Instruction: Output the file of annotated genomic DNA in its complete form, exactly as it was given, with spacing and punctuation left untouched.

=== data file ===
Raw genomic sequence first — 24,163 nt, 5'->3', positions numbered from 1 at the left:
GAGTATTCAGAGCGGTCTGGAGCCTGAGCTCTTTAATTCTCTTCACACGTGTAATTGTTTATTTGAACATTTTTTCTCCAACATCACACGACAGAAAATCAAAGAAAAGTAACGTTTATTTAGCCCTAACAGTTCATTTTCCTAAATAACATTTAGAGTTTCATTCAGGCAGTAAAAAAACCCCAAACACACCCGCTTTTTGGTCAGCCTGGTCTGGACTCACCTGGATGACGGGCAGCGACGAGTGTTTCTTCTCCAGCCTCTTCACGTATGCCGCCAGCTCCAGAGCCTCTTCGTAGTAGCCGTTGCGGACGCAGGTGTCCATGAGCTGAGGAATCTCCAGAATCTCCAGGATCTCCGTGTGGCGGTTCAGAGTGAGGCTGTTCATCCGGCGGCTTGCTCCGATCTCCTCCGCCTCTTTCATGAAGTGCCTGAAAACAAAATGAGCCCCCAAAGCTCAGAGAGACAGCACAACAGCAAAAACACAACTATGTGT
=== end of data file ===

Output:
Raw genomic sequence first — 24,163 nt, 5'->3', positions numbered from 1 at the left:
GAGTATTCAGAGCGGTCTGGAGCCTGAGCTCTTTAATTCTCTTCACACGTGTAATTGTTTATTTGAACATTTTTTCTCCAACATCACACGACAGAAAATCAAAGAAAAGTAACGTTTATTTAGCCCTAACAGTTCATTTTCCTAAATAACATTTAGAGTTTCATTCAGGCAGTAAAAAAACCCCAAACACACCCGCTTTTTGGTCAGCCTGGTCTGGACTCACCTGGATGACGGGCAGCGACGAGTGTTTCTTCTCCAGCCTCTTCACGTATGCCGCCAGCTCCAGAGCCTCTTCGTAGTAGCCGTTGCGGACGCAGGTGTCCATGAGCTGAGGAATCTCCAGAATCTCCAGGATCTCCGTGTGGCGGTTCAGAGTGAGGCTGTTCATCCGGCGGCTTGCTCCGATCTCCTCCGCCTCTTTCATGAAGTGCCTGAAAACAAAATGAGCCCCCAAAGCTCAGAGAGACAGCACAACAGCAAAAACACAACTATGTGT